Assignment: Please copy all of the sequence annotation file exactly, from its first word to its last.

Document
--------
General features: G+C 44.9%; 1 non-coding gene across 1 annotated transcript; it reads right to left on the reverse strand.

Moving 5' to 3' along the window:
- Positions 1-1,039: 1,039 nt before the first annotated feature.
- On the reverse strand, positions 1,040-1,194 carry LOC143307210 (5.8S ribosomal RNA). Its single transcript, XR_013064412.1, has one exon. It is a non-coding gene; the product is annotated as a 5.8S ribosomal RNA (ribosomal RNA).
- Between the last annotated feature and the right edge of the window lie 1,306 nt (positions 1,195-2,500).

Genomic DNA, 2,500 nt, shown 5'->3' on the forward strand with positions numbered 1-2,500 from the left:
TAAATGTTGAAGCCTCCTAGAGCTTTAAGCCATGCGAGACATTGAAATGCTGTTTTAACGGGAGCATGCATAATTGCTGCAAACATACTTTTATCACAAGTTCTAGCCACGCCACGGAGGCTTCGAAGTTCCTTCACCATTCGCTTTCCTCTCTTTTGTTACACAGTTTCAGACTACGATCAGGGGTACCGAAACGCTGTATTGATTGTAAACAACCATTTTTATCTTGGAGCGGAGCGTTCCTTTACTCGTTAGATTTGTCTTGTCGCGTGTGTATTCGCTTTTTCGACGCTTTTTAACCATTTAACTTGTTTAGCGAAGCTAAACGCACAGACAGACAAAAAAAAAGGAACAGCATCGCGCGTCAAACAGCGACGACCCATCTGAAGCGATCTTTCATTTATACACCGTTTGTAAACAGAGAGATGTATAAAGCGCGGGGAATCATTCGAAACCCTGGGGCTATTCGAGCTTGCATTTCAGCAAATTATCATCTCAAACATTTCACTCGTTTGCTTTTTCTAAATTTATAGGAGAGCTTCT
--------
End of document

General features: G+C 44.9%; 1 non-coding gene across 1 annotated transcript; it reads right to left on the reverse strand.

Moving 5' to 3' along the window:
- Positions 1-1,039: 1,039 nt before the first annotated feature.
- On the reverse strand, positions 1,040-1,194 carry LOC143307210 (5.8S ribosomal RNA). Its single transcript, XR_013064412.1, has one exon. It is a non-coding gene; the product is annotated as a 5.8S ribosomal RNA (ribosomal RNA).
- Between the last annotated feature and the right edge of the window lie 1,306 nt (positions 1,195-2,500).

Genomic DNA, 2,500 nt, shown 5'->3' on the forward strand with positions numbered 1-2,500 from the left:
TAAATGTTGAAGCCTCCTAGAGCTTTAAGCCATGCGAGACATTGAAATGCTGTTTTAACGGGAGCATGCATAATTGCTGCAAACATACTTTTATCACAAGTTCTAGCCACGCCACGGAGGCTTCGAAGTTCCTTCACCATTCGCTTTCCTCTCTTTTGTTACACAGTTTCAGACTACGATCAGGGGTACCGAAACGCTGTATTGATTGTAAACAACCATTTTTATCTTGGAGCGGAGCGTTCCTTTACTCGTTAGATTTGTCTTGTCGCGTGTGTATTCGCTTTTTCGACGCTTTTTAACCATTTAACTTGTTTAGCGAAGCTAAACGCACAGACAGACAAAAAAAAAGGAACAGCATCGCGCGTCAAACAGCGACGACCCATCTGAAGCGATCTTTCATTTATACACCGTTTGTAAACAGAGAGATGTATAAAGCGCGGGGAATCATTCGAAACCCTGGGGCTATTCGAGCTTGCATTTCAGCAAATTATCATCTCAAACATTTCACTCGTTTGCTTTTTCTAAATTTATAGGAGAGCTTCT